# Using a Groebner Basis to show Bijectivity

I have a set of n polynomials over n variables, like

{a3 (a2 + a3) + a4,
a3 + a1 (a2 + 2 a3),
a1 + a1^2 + a2 + 2 a3,
1 + 2 a1}


Let's call them {c4, c3, c2, c1}.

I would like to show that the mapping P(a1,a2,...) = (..., c2, c1) : F^n -> F^n is a bijection over any field of characteristic big enough. In other words, if I vary the variables over the field, F, the set of polynomials should give each value of F^n exactly once.

In the example, this is indeed the case since I can recover a1=(c1-1)/2, a3 = c3 - a1 c2 + a1 + a1^2 and so on. (Though if the characteristic had been 2, we couldn't have been able to recover a1.)

I can do Reduce[{polys...} == {c1,c2,...}, {a1,a2,...}], which works in the small case above, but in general takes forever. I think I should be able to do faster, since I don't really care how to recover each ai from the cis, just that there is some unique way.

From what I've read, computing a GroebnerBasis should be useful for problems like this. If I compute it on the polynomials given, I get

{1 + 64 a4, -1 + 8 a3, a2, 1 + 2 a1}


which seems very nice. However, I have no idea what I'm doing and what this actually shows.

Is there a fast way to check whether a set of polynomials is a bijection in Mathematica? Possibly using a GroebnerBasis?

## 1 Answer

It's slightly more complicated I think. You have to be able to solve for c1...c4 but also you need to show the injectivity and surjectivity of these maps. I will ignore the possibility of finite fields though it does seem that all this will hold outside of characteristic 2.

polys = {c1, c2, c3, c4} - {a3 (a2 + a3) + a4, a3 + a1 (a2 + 2 a3),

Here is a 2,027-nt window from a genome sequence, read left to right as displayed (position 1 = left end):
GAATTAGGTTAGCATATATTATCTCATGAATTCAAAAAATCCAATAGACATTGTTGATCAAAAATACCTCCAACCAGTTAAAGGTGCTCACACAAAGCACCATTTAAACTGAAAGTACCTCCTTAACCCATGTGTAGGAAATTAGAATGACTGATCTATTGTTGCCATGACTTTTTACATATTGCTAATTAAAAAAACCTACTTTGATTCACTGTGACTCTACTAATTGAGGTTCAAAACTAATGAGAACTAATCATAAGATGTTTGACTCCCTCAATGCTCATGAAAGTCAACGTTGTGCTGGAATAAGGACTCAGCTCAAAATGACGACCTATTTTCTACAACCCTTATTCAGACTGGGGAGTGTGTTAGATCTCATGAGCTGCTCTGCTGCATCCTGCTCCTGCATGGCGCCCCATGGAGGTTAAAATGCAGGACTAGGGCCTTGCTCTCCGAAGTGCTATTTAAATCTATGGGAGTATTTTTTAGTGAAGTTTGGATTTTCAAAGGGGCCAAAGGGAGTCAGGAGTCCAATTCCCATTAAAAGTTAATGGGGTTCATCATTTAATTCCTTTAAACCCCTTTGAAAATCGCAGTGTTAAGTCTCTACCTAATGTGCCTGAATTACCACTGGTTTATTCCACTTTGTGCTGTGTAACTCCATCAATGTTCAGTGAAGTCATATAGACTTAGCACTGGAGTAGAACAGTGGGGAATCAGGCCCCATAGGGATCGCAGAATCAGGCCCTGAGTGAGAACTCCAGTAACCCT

a1 + a1^2 + a2 + 2 a3, 1 + 2 a1};
soln = {a1, a2, a3, a4} /. Solve[polys == 0, {a1, a2, a3, a4}]

(* Out[163]= {{1/2 (-1 + c4), 1/4 (-8 c2 + c4 + 4 c3 c4 - c4^3),
1/8 (1 + 8 c2 + 4 c3 - c4 - 4 c3 c4 - c4^2 + c4^3),
1/64 (-1 + 64 c1 + 64 c2^2 - 8 c3 - 16 c3^2 - 16 c2 c4 -
64 c2 c3 c4 + 3 c4^2 + 16 c3 c4^2 + 16 c3^2 c4^2 + 16 c2 c4^3 -
3 c4^4 - 8 c3 c4^4 + c4^6)}} *)


To show the solutions are generically unique, try finding different values that give the same solutions.

s2 = soln /. Thread[{c1, c2, c3, c4} -> {b1, b2, b3, b4}];
Solve[soln == s2, {c1, c2, c3, c4}]

(* {{c1 -> b1, c2 -> b2, c3 -> b3, c4 -> b4}} *)


Can there be special value for which a solution is repeated? In order for that to happen there would need to be a vanishing Jacobian determinant.

jac = Det@Grad[soln[[1]], {c1, c2, c3, c4}]

(* Out[170]= 1/2 *)


So we have injectivity. Reversing roles of the c variables with the a variables will give surjectivity.

• Solve is indeed a lot faster than Reduce? is that because it just has to find some solution, and not necessarily all of them? It's still not as fast as GroebnerBasis, and everywhere I look it seems like that should be used to understand polynomial systems? Apr 22 at 12:36
• Solve for nonlinear polynomial systems will use GroebnerBasis. I used Solve here because part of the question involved showing one can solve for each set of variables in terms of the other. Apr 22 at 16:33